I found the Emerging Technologies Show Room to be absolutely fascinating. I learned about how the holographs that mimic the person who talks into the microphone work, played with the bicycle wheels, played with the sand bugs, and learned (and saw) the new technology that I’m sure I’ll be seeing in stores within my lifetime. The whole experience in there was by far the most astounding thing I saw at the convention. Just being exposed to all of this new technology really impressed upon me the drastic advancements we’re making.
All in all, my SIGGRAPH experience was enjoyable, educational, and enthralling. Being introduced to the world of Graphic Design in a conference like this makes me want to pursue a career in it all the more.
The first thing I’ll say about SIGGRAPH is WOW!
That was absolutely amazing! So far, that is the largest and longest convention I have attended, and it was also the best. The closest thing to compare SIGGRAPH to is an ocean, overflowing with technologies, information, free give-aways, and people.
When my Animation teacher first introduced me to SIGGRAPH, I thought it would be the perfect place to look for where to continue my education towards a career in the game design industry. Suffice it to say I got what I wanted. Along with a metric ton of business cards, I attained a knowledge of what the various schools, academies and institutes are looking for in a student. I also got a good feel for what I could expect to learn, how they’d teach me and even an idea of the environment at many of the campuses. However, my absorption of information wasn’t limited to just scholastic.
I got a great look at some emerging and developing technologies, such as 3D printers, new interface methods and new ways to display information. Three-D printers really fascinate me because I love the idea of being able to sculpt something on a computer, where it is far easier to correct mistakes there is often a greater degree of freedom, then take said creation and simply print it into a physical state. Much easier and accurate, in my opinion, than sculpting by hand.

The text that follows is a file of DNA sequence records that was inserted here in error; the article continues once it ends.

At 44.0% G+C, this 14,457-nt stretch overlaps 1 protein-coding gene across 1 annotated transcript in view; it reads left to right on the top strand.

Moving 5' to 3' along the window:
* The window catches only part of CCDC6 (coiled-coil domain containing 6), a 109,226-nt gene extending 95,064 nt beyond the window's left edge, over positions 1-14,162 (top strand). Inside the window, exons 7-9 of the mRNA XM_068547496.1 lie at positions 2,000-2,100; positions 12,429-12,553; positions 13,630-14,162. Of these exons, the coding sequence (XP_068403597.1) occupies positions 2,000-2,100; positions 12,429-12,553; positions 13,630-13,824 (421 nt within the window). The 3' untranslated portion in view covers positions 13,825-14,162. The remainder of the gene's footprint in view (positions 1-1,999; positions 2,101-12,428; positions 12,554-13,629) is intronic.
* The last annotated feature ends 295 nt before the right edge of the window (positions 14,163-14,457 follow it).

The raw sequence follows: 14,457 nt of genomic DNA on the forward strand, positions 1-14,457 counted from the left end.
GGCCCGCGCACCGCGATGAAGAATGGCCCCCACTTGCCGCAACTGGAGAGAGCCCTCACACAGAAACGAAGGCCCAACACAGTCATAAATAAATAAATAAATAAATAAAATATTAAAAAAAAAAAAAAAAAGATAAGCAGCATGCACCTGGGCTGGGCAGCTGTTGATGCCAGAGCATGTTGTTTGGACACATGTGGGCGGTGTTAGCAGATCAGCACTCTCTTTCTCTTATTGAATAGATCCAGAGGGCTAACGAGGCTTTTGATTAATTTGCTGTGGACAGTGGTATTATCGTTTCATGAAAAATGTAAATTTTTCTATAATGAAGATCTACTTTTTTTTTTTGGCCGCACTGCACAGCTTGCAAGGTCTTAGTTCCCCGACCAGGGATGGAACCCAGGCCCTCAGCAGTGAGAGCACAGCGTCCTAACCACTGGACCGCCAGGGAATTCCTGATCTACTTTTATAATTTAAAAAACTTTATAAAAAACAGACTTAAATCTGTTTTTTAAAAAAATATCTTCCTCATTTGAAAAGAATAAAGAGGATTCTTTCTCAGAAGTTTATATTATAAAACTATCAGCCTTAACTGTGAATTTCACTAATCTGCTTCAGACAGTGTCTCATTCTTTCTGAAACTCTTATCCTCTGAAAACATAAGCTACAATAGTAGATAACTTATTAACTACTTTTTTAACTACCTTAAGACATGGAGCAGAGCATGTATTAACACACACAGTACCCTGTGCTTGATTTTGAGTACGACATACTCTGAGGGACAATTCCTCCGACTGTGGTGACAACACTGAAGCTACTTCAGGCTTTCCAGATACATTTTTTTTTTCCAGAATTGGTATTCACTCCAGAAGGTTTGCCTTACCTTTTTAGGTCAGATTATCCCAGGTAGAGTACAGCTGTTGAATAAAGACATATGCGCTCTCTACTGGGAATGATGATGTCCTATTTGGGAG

One interface that really impressed me is a drawing program that allows you to draw in mid air, using a camera-tracked stylus to lay out the design, and a similarly tracked set of eyewear to allow you to walk through the 3D canvas. Though it takes a bit of getting used to, the potential for such a system is phenomenal!
Three-D has gone a long way since the glasses with red and blue acetate. So far, in fact, that some systems render the glasses obsolete. I’m not complaining. Those glasses can be really uncomfortable.
In the Emerging Technologies section, there was one booth that really caught my attention. The Recompose was the most amusing thing I have ever used. Even though it was designed as a tool, I could play with that thing for hours on end. It kind of makes you feel a bit god-like.
The few lectures I actually made it to were very interesting. This included things like gender stereotypes in games all the way to a new modeling method that only requires the input of a grand total of two lines. Unfortunately, I missed the Game Papers due to over sleeping, and from what I heard people say about them, they were most fascinating.
The greatest part about being a student attending SIGGRAPH was that so many companies offer free software use to students, so over the course of the convention, I gained access to many tools that will undoubtedly help me towards building my skills and success.
The people there were all friendly and helpful, ready to give information and/or assistance at any time. I noticed some were overworked or in a hurry, and would still assist where possible. It’s not often I have run across a building full of people like that.
So, saying all that, I can conclude without a doubt, SIGGRAPH was a learning experience unlike any other I’ve yet experienced, and that I am definitely going to be among the crowds of this wonderful convention again. I can state that as a fact.
The conference as a whole was a brand new experience for me as I have never been to such a thing before.
To begin with it was quite intimidating seeing the crowds of older and more knowledgeable people everywhere and hearing bits and pieces of their conversations. As the days progressed, I became more and more comfortable talking with strangers. From people in the hallway to employs running the exhibit booths at the end of the conference I felt quite comfortable asking about how they got to where they are in the industry and if they had and advice for a student wanting to enter their industry.